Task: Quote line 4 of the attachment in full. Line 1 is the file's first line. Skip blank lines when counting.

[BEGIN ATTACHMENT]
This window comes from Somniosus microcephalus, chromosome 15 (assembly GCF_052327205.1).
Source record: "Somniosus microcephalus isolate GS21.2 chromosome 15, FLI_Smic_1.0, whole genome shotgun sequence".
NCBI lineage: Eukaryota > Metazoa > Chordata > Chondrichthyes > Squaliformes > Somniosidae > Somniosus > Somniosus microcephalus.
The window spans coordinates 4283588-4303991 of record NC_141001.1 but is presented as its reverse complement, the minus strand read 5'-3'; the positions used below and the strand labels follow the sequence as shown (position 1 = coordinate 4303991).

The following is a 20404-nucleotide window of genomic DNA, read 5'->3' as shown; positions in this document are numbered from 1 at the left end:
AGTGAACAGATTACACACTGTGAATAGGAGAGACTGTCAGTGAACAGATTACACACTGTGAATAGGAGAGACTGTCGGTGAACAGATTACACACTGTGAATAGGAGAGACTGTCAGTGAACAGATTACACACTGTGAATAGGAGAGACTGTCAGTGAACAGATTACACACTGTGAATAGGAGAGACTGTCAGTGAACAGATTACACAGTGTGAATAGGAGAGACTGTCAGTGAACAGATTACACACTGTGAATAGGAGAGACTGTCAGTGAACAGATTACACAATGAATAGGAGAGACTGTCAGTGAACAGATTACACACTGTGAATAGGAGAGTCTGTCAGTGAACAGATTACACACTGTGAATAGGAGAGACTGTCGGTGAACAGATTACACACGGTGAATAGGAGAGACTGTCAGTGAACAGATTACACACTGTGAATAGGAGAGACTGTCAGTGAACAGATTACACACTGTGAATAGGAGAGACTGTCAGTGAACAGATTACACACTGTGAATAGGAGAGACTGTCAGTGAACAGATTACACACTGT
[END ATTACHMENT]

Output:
The window spans coordinates 4283588-4303991 of record NC_141001.1 but is presented as its reverse complement, the minus strand read 5'-3'; the positions used below and the strand labels follow the sequence as shown (position 1 = coordinate 4303991).